Jay-Z is a pretty good rapper. Jay-Z is not the best rapper ever. Jay-Z is not a role model. Jay-Z is not a hip hop hero. Not even for you, cool kids. Get off Jay-Z's dick.

GOD DAMN KIDS TODAY DON'T EVEN APPRECIATE Illmatic. Sorry. Had to get that off my chest. I never loved Jay-Z's last eight albums or so, but that's just a decrepit old opinion that you are free to ignore. Let's examine the bigger problem. Jay-Z's music is okay. Whatever. But Jay-Z is to hip hop what New York is to magazines: Flawless, efficient, gleaming; cool, soulless, endlessly self-absorbed. Crowning Jay-Z the King of New York for bragging about his fucking market share is like giving New York the National Magazine Award for Best Magazine because of their unparalleled feature on Downtown's Most Expensive Chairs. It misses the big picture.

Don't take it from me! I'm just one jerk. But I just got back from the Harvest of Hope Festival, a huge three-day music festival in Florida, where I got the chance to interview Dead Prez, the single most non-hypocritical rap group in America, the closest thing to a modern-day Public Enemy. I didn't even have to mention Jay-Z's name to get this from M-1:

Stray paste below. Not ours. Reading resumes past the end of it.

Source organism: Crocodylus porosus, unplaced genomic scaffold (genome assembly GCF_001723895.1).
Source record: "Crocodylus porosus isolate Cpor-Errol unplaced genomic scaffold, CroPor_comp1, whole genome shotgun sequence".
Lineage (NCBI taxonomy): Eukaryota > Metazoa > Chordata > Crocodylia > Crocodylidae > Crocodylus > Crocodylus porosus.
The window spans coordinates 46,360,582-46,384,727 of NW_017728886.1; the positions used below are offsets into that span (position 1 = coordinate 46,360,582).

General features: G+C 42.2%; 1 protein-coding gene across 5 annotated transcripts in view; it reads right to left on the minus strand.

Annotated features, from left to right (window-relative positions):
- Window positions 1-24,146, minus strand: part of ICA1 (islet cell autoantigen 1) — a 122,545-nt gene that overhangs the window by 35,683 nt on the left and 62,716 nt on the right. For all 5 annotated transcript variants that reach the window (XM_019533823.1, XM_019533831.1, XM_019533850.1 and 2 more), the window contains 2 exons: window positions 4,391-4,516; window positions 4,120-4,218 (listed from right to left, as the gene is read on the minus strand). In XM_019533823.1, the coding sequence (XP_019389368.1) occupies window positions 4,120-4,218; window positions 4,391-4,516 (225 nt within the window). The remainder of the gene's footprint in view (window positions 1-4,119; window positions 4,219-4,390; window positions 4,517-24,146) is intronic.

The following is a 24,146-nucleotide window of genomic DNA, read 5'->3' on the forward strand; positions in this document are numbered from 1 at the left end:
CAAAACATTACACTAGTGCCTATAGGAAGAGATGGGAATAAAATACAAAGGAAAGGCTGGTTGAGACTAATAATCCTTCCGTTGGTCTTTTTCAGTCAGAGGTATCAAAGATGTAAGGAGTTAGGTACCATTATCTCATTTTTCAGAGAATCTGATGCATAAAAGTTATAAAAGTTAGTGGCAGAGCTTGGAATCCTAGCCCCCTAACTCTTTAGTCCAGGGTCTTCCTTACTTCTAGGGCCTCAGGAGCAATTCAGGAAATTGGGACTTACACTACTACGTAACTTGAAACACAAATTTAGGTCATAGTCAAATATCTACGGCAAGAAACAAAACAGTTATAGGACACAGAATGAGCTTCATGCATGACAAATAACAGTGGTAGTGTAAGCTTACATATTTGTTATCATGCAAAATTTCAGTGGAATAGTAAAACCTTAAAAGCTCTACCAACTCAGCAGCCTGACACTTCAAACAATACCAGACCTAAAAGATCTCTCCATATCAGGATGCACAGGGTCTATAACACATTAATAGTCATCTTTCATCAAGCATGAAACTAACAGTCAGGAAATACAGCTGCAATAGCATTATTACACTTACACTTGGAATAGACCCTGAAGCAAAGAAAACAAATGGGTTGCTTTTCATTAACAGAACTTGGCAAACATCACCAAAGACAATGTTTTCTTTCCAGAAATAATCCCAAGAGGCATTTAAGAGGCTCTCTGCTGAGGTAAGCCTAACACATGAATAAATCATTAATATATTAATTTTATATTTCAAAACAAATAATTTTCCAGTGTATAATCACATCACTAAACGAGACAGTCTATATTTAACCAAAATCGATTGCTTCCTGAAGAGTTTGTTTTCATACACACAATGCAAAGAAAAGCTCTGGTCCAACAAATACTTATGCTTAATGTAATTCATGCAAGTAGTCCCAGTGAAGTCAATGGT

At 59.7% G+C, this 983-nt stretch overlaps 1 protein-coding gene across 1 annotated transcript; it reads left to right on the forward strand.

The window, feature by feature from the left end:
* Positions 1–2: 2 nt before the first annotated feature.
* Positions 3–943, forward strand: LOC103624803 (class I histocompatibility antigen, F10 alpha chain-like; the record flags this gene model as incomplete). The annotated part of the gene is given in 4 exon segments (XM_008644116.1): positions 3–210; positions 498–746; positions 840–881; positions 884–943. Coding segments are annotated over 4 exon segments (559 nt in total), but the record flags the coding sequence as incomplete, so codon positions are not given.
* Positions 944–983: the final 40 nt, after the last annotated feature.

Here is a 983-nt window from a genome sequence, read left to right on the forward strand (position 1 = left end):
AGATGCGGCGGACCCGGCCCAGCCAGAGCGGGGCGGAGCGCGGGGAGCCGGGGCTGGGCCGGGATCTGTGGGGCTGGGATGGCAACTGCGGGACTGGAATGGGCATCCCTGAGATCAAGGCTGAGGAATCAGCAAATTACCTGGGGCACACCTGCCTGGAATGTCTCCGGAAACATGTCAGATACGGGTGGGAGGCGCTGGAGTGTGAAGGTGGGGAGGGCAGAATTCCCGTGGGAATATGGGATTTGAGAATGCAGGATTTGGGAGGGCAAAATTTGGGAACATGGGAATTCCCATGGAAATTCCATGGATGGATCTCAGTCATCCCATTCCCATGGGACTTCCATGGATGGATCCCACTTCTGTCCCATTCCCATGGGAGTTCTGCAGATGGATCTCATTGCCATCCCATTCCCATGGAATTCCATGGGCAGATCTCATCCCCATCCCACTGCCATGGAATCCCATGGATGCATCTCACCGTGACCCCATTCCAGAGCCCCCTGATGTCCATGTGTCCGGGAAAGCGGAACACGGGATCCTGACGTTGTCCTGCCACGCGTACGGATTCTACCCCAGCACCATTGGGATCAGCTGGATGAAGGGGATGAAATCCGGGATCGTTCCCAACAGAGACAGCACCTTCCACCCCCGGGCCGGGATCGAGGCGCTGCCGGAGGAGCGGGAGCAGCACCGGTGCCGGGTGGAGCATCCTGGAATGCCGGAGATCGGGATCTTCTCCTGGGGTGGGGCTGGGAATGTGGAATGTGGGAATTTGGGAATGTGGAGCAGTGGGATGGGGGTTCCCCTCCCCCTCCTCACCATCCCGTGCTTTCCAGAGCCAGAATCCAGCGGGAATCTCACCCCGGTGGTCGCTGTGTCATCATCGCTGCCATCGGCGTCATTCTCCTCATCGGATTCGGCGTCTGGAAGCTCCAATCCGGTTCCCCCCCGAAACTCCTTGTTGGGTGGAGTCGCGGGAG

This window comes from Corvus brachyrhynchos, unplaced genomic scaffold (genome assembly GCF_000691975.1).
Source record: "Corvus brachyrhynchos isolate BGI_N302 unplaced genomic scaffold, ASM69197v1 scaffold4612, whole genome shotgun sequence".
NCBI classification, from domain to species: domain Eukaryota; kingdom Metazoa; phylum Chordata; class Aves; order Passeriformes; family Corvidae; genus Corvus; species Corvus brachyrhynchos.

What happened to hip hop was the use of capitalism in hip hop. I was listening to EPMD the other day, and Parrish said—I don't want to misquote him—but he said, "And I still don't see one rapper living comfortably." Things have changed since that time. We have found artists who have developed the capitalist mold into their way of thinking. Artists have even shifted from the artistry to how well you can make money. That really shows how good of an MC you can be. So if you come on the scene, and you are seen as someone who can be influential and knows how to turn capital over, then generally you can speak the language of hip hop. That's why Jay-Z has found affluence, and Young Jeezy, the moneymaking aspect of it. To me, that's the poison. That's the poison in it, is the indoctrination of capitalism. Not to say we don't need people to understand the business of making money; but the model wasn't Marcus Garvey—the model became people like Rockefeller. And Scarface. And all them. So, yea.

So, yea. Hey cool kids, you can't idolize Jay-Z and Dead Prez at the same time. And while Dead Prez was down in dirty, muddy-ass Elkton, FL, giving a free concert to benefit migrant farmworkers, Jay-Z was performing before a crowd of celebrities in Atlantic City before retiring to the high-limit blackjack room at the Borgata.

Yes, Jay-Z is a cool black guy who has nice flows and a famous, pretty wife and knows CEOs and other fun things, and white internet people have embraced him orgasmically just like they bizarrely embraced janky coke rap a couple years ago. But Jay-Z represents one thing: money. And you, cool kids, always aspire to be about more than that. Let's have good idols instead of empty ones that are all shiny.